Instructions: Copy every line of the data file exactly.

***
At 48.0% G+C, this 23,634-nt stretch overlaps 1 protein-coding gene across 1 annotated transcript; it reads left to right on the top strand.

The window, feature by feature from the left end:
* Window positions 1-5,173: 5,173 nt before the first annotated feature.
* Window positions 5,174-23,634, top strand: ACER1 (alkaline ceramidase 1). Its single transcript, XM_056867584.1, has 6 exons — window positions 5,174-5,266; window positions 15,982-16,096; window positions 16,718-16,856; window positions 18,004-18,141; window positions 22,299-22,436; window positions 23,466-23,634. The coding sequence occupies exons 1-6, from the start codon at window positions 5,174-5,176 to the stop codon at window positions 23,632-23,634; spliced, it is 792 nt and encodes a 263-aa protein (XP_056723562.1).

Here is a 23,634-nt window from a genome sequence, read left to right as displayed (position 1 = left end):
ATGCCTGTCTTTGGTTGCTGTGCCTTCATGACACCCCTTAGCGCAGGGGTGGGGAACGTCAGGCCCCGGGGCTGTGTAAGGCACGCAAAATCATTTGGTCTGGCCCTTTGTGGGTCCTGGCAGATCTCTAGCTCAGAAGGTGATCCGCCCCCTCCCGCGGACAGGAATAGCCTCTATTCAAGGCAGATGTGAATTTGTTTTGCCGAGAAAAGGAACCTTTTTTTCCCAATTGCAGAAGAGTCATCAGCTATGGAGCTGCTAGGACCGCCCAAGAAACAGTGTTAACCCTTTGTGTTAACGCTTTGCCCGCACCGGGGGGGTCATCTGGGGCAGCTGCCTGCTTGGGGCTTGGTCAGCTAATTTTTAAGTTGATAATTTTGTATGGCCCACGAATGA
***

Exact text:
At 48.0% G+C, this 23,634-nt stretch overlaps 1 protein-coding gene across 1 annotated transcript; it reads left to right on the top strand.

The window, feature by feature from the left end:
* Window positions 1-5,173: 5,173 nt before the first annotated feature.
* Window positions 5,174-23,634, top strand: ACER1 (alkaline ceramidase 1). Its single transcript, XM_056867584.1, has 6 exons — window positions 5,174-5,266; window positions 15,982-16,096; window positions 16,718-16,856; window positions 18,004-18,141; window positions 22,299-22,436; window positions 23,466-23,634. The coding sequence occupies exons 1-6, from the start codon at window positions 5,174-5,176 to the stop codon at window positions 23,632-23,634; spliced, it is 792 nt and encodes a 263-aa protein (XP_056723562.1).

Here is a 23,634-nt window from a genome sequence, read left to right as displayed (position 1 = left end):
ATGCCTGTCTTTGGTTGCTGTGCCTTCATGACACCCCTTAGCGCAGGGGTGGGGAACGTCAGGCCCCGGGGCTGTGTAAGGCACGCAAAATCATTTGGTCTGGCCCTTTGTGGGTCCTGGCAGATCTCTAGCTCAGAAGGTGATCCGCCCCCTCCCGCGGACAGGAATAGCCTCTATTCAAGGCAGATGTGAATTTGTTTTGCCGAGAAAAGGAACCTTTTTTTCCCAATTGCAGAAGAGTCATCAGCTATGGAGCTGCTAGGACCGCCCAAGAAACAGTGTTAACCCTTTGTGTTAACGCTTTGCCCGCACCGGGGGGGTCATCTGGGGCAGCTGCCTGCTTGGGGCTTGGTCAGCTAATTTTTAAGTTGATAATTTTGTATGGCCCACGAATGA